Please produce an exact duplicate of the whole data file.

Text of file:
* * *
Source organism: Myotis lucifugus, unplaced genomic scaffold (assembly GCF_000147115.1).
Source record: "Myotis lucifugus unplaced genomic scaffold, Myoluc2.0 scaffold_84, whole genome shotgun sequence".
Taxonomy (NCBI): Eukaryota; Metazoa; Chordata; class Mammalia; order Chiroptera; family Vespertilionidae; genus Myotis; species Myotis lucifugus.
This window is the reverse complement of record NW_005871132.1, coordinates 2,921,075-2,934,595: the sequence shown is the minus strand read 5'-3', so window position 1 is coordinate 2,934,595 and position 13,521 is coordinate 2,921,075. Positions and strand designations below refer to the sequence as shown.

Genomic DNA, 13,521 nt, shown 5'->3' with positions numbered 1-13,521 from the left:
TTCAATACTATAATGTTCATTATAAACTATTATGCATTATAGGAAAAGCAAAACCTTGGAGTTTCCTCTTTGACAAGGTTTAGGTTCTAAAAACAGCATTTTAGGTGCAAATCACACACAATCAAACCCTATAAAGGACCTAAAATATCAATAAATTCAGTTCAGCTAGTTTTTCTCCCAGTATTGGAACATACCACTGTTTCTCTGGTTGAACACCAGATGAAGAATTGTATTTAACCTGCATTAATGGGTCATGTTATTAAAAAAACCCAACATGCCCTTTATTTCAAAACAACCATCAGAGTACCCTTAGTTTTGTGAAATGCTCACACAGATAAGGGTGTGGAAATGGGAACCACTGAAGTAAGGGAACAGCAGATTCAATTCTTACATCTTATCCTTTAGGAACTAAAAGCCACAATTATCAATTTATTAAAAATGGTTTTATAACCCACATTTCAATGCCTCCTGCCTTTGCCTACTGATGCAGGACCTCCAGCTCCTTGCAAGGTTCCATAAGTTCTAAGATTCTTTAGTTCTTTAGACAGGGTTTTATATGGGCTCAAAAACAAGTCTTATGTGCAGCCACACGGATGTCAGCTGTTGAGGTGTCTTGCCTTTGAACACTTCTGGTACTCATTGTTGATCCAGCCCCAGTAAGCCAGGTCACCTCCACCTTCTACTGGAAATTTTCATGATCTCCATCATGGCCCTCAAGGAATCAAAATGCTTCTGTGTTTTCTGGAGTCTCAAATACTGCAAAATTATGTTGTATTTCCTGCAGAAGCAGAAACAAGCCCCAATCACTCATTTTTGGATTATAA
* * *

Source organism: Myotis lucifugus, unplaced genomic scaffold (assembly GCF_000147115.1).
Source record: "Myotis lucifugus unplaced genomic scaffold, Myoluc2.0 scaffold_84, whole genome shotgun sequence".
Taxonomy (NCBI): Eukaryota; Metazoa; Chordata; class Mammalia; order Chiroptera; family Vespertilionidae; genus Myotis; species Myotis lucifugus.
This window is the reverse complement of record NW_005871132.1, coordinates 2,921,075-2,934,595: the sequence shown is the minus strand read 5'-3', so window position 1 is coordinate 2,934,595 and position 13,521 is coordinate 2,921,075. Positions and strand designations below refer to the sequence as shown.

Genomic DNA, 13,521 nt, shown 5'->3' with positions numbered 1-13,521 from the left:
TTCAATACTATAATGTTCATTATAAACTATTATGCATTATAGGAAAAGCAAAACCTTGGAGTTTCCTCTTTGACAAGGTTTAGGTTCTAAAAACAGCATTTTAGGTGCAAATCACACACAATCAAACCCTATAAAGGACCTAAAATATCAATAAATTCAGTTCAGCTAGTTTTTCTCCCAGTATTGGAACATACCACTGTTTCTCTGGTTGAACACCAGATGAAGAATTGTATTTAACCTGCATTAATGGGTCATGTTATTAAAAAAACCCAACATGCCCTTTATTTCAAAACAACCATCAGAGTACCCTTAGTTTTGTGAAATGCTCACACAGATAAGGGTGTGGAAATGGGAACCACTGAAGTAAGGGAACAGCAGATTCAATTCTTACATCTTATCCTTTAGGAACTAAAAGCCACAATTATCAATTTATTAAAAATGGTTTTATAACCCACATTTCAATGCCTCCTGCCTTTGCCTACTGATGCAGGACCTCCAGCTCCTTGCAAGGTTCCATAAGTTCTAAGATTCTTTAGTTCTTTAGACAGGGTTTTATATGGGCTCAAAAACAAGTCTTATGTGCAGCCACACGGATGTCAGCTGTTGAGGTGTCTTGCCTTTGAACACTTCTGGTACTCATTGTTGATCCAGCCCCAGTAAGCCAGGTCACCTCCACCTTCTACTGGAAATTTTCATGATCTCCATCATGGCCCTCAAGGAATCAAAATGCTTCTGTGTTTTCTGGAGTCTCAAATACTGCAAAATTATGTTGTATTTCCTGCAGAAGCAGAAACAAGCCCCAATCACTCATTTTTGGATTATAA